Sunday, September 14, 2014

Scotland versus Quebec: United We Stand or Divided we Fall

As a Canadian of English birth I have been watching the Scottish independence vote with a confusing mixture of amusement and disgust. Many people don't even know that what the United Kingdom faces now is identical to what Canada faced about twenty years ago. And so as a battle hardened veteran of unity I bring my experience to this almost identical showdown of "nationhood." A lot similarities exist between the two regions trying to separate, eh? Both have a disgusting traditional dish - Quebec has poutine (French fries, cheese curds and gravy if you must know) and Scotland has haggis (pig entrails stuffed into a stocking). Both have flags with the same color scheme, blue and white. Additionally, both regions have unleashed on the world absolute embarrassments of performing "artists" with Quebec being responsible for Celine Dion and Scotland for Susan Boyle. As well, both areas have enjoyed living under the yoke of English colonialism. Yes, sad historical events mark both Quebec and Scotland's relationship with the evil empire over the centuries, but from this I'd like to think something special has developed. Much like a bullying older sibling growing up England has matured and the truth about the origins of our relationship has been acknowledged. In other words, the union has evolved just as most relationships often do. 

I remember being a wide eyed teenager and missing school when I was called upon by my country to descend on Montreal, the site of the last major rally before the vote in 1995. The whole city shut down as hundreds of thousands had showed up to voice their support in that quintessentially inclusive way Canadians have doing things by proudly saying, "my Canada includes Quebec." 

The similarities in these two fights of nationhood end here I'm afraid. Everything that could have gone wrong for the "no" side in this campaign has gone wrong and I regret to inform you that my observations of the Scottish Unity vote has been one of the most poorly mismanaged and half-hearted political campaigns of the modern age. In Canada almost twenty years our proud priminister Jean Chretien attacked the Quebec seperatists in debates and national ad campaigns like his life depended on it. In the U.K. Cameron was apparently in Portugal on vacation during one of the debates which led me to conclude that he simply outsourced the job of holding together the entire northern half the country to a polite white haired manaquin named Alistair Darling. I get it, you can say nice things about Mr Salmond on air and can even been seen seated next to him, but you don't entrust holding a country together with someone who has the enthusiasm of a dentist, you give it to Conan the Barbarian or the Terminator. The gloves have to come off! Keeping a country in one piece means blood, passion, and emotions. Just look at Lincoln and the American Civil War. That's how a real man keeps a country together. The Gettysburg Address, possibly one of only a handful of the most powerful speeches ever given in history is way beyond the intellect and narrow world view of poor Alistair.  Remember Regan in Berlin saying "tear down this wall" ? That's the imagery and passion you need to stir in people's souls to heal a country and remind it of it's shared past, even if it is separated by twenty feet of concrete. I swear that both Allistair and Cameron have been taking down their talking points on a cocktail napkin.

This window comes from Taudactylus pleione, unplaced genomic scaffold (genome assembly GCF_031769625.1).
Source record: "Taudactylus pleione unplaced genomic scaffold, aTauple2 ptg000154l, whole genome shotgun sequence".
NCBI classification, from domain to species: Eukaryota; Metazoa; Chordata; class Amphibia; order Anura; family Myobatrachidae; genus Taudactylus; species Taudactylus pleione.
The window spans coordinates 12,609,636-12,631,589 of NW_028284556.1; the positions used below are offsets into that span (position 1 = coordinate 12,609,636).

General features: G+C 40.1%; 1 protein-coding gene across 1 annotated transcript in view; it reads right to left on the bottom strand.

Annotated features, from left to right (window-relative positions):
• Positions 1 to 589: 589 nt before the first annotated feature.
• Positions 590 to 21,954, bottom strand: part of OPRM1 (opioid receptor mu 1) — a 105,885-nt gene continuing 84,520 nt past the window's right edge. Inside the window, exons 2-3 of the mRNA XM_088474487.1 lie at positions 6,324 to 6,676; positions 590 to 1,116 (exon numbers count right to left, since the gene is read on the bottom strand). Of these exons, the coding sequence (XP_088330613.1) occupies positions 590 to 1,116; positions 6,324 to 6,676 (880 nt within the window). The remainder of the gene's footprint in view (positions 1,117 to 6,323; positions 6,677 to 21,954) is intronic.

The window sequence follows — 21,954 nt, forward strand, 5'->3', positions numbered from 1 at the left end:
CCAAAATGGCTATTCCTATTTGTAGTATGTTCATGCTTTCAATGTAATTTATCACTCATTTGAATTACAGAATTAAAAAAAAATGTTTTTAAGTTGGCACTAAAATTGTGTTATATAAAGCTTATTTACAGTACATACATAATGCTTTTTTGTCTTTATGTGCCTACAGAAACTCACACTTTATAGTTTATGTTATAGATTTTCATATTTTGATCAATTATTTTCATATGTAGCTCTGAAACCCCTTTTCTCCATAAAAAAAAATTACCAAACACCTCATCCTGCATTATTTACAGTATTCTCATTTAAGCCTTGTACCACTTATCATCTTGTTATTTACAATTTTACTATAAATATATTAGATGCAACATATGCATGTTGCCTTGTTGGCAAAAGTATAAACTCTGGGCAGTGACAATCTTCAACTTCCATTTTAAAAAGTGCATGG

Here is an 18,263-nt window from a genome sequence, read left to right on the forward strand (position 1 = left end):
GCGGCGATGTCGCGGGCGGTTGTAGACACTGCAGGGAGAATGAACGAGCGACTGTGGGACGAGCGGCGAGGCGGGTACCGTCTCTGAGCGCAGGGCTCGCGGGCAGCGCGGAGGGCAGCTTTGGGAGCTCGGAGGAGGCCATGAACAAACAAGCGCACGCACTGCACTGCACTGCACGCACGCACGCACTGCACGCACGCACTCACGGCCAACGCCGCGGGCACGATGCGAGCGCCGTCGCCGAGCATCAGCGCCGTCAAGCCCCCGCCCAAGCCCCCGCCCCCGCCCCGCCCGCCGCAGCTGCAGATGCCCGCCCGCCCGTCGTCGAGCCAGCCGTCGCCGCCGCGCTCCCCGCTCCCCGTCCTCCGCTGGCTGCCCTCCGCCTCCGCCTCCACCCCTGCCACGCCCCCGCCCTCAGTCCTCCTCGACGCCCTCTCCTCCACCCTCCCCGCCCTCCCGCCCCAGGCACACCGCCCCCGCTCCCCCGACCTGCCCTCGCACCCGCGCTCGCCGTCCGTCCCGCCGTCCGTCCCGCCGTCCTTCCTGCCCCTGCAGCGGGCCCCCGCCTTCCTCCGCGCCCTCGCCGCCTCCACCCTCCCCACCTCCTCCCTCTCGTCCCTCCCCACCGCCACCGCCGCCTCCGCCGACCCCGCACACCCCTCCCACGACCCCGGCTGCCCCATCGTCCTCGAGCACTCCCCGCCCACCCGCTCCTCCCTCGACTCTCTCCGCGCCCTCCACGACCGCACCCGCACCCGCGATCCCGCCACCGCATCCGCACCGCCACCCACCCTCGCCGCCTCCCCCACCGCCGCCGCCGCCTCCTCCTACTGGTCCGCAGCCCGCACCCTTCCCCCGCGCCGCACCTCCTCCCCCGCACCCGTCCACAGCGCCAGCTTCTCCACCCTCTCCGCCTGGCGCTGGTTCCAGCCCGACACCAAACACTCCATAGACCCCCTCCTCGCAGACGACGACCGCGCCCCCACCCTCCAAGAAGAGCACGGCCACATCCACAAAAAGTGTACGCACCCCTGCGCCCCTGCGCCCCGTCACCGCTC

When the shit hit the fan and it was obvious with two weeks to go that that the "no" campaign had blown a 22 point lead, what do the Eton educated bureacrats decide to centre their entire argument on staying in the union? They lecture everyone on the economics of a seperation, that's it. Their argument is a valid one but that's not the only thing I should be hearing from the news and reading in the papers. We also have some historical 'things' in common like both sending brave men and women off to fight and die together, side by side, defeating Islamic fundamentalism and Germanic fascism. A couple of Scots were also head of the English throne but apparently that's a moot point. 

Cameron should have been running the show. End of discussion. A leader is supposed to lead, but as far as I know I'm not sure he knows where Scotland is on a map because not once has given a roaring speech in front of a stadium of people on a bitterly cold winters day with a picture of what the country is supposed to look like as his backdrop. Jean Chretien did and I was there and part of history. History is filled with leaders who have done this courageous act and called upon their people for help. I was born in England but my passport says "United Kingdom" and no one has inspired me to reach out to my fellow Scottish brothers and sisters and say, "independence may be wonderful until you have to stand in the wind and you wish someone was there to stand against it with you."